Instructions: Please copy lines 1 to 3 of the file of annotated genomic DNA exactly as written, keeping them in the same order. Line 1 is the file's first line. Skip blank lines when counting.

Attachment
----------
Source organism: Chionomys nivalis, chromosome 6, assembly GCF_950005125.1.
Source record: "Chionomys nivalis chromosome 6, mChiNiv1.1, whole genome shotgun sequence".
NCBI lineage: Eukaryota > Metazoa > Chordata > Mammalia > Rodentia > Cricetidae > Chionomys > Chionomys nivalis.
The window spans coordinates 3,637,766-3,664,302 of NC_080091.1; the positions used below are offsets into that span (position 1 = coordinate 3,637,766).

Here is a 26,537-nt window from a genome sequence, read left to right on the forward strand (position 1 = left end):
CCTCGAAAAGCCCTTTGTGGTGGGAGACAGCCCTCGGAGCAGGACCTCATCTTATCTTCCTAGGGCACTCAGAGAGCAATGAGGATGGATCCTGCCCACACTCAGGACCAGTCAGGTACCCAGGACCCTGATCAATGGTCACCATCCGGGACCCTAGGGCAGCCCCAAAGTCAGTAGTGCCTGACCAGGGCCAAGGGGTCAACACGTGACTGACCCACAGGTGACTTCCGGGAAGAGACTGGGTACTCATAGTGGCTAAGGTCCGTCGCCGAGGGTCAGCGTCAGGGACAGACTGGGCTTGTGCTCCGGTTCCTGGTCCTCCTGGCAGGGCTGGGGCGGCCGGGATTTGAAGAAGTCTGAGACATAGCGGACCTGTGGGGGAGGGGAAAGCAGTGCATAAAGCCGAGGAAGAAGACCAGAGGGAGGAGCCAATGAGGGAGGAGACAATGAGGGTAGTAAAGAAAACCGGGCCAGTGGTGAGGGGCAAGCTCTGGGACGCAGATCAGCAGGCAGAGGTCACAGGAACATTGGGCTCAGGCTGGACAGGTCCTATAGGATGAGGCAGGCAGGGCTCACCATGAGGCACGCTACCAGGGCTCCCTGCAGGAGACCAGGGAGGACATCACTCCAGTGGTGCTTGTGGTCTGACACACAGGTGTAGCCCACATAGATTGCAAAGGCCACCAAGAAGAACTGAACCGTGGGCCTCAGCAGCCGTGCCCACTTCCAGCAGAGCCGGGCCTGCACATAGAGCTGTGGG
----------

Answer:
Source organism: Chionomys nivalis, chromosome 6, assembly GCF_950005125.1.
Source record: "Chionomys nivalis chromosome 6, mChiNiv1.1, whole genome shotgun sequence".
NCBI lineage: Eukaryota > Metazoa > Chordata > Mammalia > Rodentia > Cricetidae > Chionomys > Chionomys nivalis.